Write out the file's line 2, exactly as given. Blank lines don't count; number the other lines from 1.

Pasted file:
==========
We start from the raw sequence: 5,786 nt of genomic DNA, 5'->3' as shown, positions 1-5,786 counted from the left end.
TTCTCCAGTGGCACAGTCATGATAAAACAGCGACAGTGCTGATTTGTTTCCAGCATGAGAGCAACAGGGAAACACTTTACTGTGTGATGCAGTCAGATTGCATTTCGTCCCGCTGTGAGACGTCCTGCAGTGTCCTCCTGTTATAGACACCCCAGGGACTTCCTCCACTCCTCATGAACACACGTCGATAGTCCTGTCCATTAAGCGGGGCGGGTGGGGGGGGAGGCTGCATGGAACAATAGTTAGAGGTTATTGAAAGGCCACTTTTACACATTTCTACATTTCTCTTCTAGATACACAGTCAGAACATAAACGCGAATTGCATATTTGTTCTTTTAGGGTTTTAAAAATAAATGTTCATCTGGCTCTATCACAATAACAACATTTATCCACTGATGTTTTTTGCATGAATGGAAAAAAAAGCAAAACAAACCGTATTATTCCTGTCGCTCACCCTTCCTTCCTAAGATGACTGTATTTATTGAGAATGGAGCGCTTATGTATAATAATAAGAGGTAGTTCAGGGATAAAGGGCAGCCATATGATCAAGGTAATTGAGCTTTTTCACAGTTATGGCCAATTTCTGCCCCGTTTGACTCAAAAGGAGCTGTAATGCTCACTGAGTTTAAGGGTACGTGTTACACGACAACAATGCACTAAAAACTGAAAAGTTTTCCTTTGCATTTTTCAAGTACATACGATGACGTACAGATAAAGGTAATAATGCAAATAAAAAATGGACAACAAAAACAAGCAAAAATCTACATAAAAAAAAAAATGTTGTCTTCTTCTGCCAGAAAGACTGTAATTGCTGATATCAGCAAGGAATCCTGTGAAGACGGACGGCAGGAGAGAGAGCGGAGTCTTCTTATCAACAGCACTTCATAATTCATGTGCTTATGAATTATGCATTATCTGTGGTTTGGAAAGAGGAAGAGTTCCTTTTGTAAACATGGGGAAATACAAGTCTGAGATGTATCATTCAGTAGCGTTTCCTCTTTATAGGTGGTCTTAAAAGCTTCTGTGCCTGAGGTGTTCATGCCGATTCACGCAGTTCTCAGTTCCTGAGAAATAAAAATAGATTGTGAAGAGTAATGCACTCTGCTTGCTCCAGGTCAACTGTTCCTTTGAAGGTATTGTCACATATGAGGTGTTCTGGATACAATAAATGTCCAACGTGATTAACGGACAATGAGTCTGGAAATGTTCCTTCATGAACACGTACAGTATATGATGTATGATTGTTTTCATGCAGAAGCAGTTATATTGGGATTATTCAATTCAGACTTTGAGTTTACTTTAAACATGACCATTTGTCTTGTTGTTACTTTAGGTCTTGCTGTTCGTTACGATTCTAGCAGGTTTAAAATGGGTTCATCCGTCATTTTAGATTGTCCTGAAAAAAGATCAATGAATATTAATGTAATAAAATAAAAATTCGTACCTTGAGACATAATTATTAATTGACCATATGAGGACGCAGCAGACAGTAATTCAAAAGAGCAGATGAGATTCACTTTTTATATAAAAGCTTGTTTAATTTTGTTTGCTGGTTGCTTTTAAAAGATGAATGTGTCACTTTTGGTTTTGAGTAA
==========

TTCTCCAGTGGCACAGTCATGATAAAACAGCGACAGTGCTGATTTGTTTCCAGCATGAGAGCAACAGGGAAACACTTTACTGTGTGATGCAGTCAGATTGCATTTCGTCCCGCTGTGAGACGTCCTGCAGTGTCCTCCTGTTATAGACACCCCAGGGACTTCCTCCACTCCTCATGAACACACGTCGATAGTCCTGTCCATTAAGCGGGGCGGGTGGGGGGGGAGGCTGCATGGAACAATAGTTAGAGGTTATTGAAAGGCCACTTTTACACATTTCTACATTTCTCTTCTAGATACACAGTCAGAACATAAACGCGAATTGCATATTTGTTCTTTTAGGGTTTTAAAAATAAATGTTCATCTGGCTCTATCACAATAACAACATTTATCCACTGATGTTTTTTGCATGAATGGAAAAAAAAGCAAAACAAACCGTATTATTCCTGTCGCTCACCCTTCCTTCCTAAGATGACTGTATTTATTGAGAATGGAGCGCTTATGTATAATAATAAGAGGTAGTTCAGGGATAAAGGGCAGCCATATGATCAAGGTAATTGAGCTTTTTCACAGTTATGGCCAATTTCTGCCCCGTTTGACTCAAAAGGAGCTGTAATGCTCACTGAGTTTAAGGGTACGTGTTACACGACAACAATGCACTAAAAACTGAAAAGTTTTCCTTTGCATTTTTCAAGTACATACGATGACGTACAGATAAAGGTAATAATGCAAATAAAAAATGGACAACAAAAACAAGCAAAAATCTACATAAAAAAAAAAATGTTGTCTTCTTCTGCCAGAAAGACTGTAATTGCTGATATCAGCAAGGAATCCTGTGAAGACGGACGGCAGGAGAGAGAGCGGAGTCTTCTTATCAACAGCACTTCATAATTCATGTGCTTATGAATTATGCATTATCTGTGGTTTGGAAAGAGGAAGAGTTCCTTTTGTAAACATGGGGAAATACAAGTCTGAGATGTATCATTCAGTAGCGTTTCCTCTTTATAGGTGGTCTTAAAAGCTTCTGTGCCTGAGGTGTTCATGCCGATTCACGCAGTTCTCAGTTCCTGAGAAATAAAAATAGATTGTGAAGAGTAATGCACTCTGCTTGCTCCAGGTCAACTGTTCCTTTGAAGGTATTGTCACATATGAGGTGTTCTGGATACAATAAATGTCCAACGTGATTAACGGACAATGAGTCTGGAAATGTTCCTTCATGAACACGTACAGTATATGATGTATGATTGTTTTCATGCAGAAGCAGTTATATTGGGATTATTCAATTCAGACTTTGAGTTTACTTTAAACATGACCATTTGTCTTGTTGTTACTTTAGGTCTTGCTGTTCGTTACGATTCTAGCAGGTTTAAAATGGGTTCATCCGTCATTTTAGATTGTCCTGAAAAAAGATCAATGAATATTAATGTAATAAAATAAAAATTCGTACCTTGAGACATAATTATTAATTGACCATATGAGGACGCAGCAGACAGTAATTCAAAAGAGCAGATGAGATTCACTTTTTATATAAAAGCTTGTTTAATTTTGTTTGCTGGTTGCTTTTAAAAGATGAATGTGTCACTTTTGGTTTTGAGTAA